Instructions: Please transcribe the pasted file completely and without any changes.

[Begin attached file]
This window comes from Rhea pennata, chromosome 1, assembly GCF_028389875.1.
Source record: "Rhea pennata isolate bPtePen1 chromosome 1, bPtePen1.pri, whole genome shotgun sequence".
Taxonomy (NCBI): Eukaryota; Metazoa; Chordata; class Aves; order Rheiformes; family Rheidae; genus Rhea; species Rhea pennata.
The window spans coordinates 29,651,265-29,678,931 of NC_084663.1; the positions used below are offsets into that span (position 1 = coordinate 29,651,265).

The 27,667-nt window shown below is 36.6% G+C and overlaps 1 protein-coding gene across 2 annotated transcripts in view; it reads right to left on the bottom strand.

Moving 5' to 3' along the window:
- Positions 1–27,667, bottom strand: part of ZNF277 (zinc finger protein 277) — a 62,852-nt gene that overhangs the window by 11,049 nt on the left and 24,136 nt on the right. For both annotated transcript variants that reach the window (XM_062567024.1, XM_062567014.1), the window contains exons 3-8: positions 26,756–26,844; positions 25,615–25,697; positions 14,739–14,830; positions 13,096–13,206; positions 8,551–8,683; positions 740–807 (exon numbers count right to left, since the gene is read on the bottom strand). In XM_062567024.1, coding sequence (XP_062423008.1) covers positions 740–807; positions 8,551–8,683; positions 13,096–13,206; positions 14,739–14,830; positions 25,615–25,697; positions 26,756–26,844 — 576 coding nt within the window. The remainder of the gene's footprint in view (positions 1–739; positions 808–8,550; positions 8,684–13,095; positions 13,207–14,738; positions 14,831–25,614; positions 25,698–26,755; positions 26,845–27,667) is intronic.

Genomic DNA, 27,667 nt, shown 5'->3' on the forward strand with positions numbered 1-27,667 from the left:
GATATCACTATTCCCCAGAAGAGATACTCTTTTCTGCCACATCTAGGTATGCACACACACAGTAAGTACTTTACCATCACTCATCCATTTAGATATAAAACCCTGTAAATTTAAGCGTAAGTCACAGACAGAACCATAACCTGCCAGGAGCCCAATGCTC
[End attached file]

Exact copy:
This window comes from Rhea pennata, chromosome 1, assembly GCF_028389875.1.
Source record: "Rhea pennata isolate bPtePen1 chromosome 1, bPtePen1.pri, whole genome shotgun sequence".
Taxonomy (NCBI): Eukaryota; Metazoa; Chordata; class Aves; order Rheiformes; family Rheidae; genus Rhea; species Rhea pennata.
The window spans coordinates 29,651,265-29,678,931 of NC_084663.1; the positions used below are offsets into that span (position 1 = coordinate 29,651,265).

The 27,667-nt window shown below is 36.6% G+C and overlaps 1 protein-coding gene across 2 annotated transcripts in view; it reads right to left on the bottom strand.

Moving 5' to 3' along the window:
- Positions 1–27,667, bottom strand: part of ZNF277 (zinc finger protein 277) — a 62,852-nt gene that overhangs the window by 11,049 nt on the left and 24,136 nt on the right. For both annotated transcript variants that reach the window (XM_062567024.1, XM_062567014.1), the window contains exons 3-8: positions 26,756–26,844; positions 25,615–25,697; positions 14,739–14,830; positions 13,096–13,206; positions 8,551–8,683; positions 740–807 (exon numbers count right to left, since the gene is read on the bottom strand). In XM_062567024.1, coding sequence (XP_062423008.1) covers positions 740–807; positions 8,551–8,683; positions 13,096–13,206; positions 14,739–14,830; positions 25,615–25,697; positions 26,756–26,844 — 576 coding nt within the window. The remainder of the gene's footprint in view (positions 1–739; positions 808–8,550; positions 8,684–13,095; positions 13,207–14,738; positions 14,831–25,614; positions 25,698–26,755; positions 26,845–27,667) is intronic.

Genomic DNA, 27,667 nt, shown 5'->3' on the forward strand with positions numbered 1-27,667 from the left:
GATATCACTATTCCCCAGAAGAGATACTCTTTTCTGCCACATCTAGGTATGCACACACACAGTAAGTACTTTACCATCACTCATCCATTTAGATATAAAACCCTGTAAATTTAAGCGTAAGTCACAGACAGAACCATAACCTGCCAGGAGCCCAATGCTC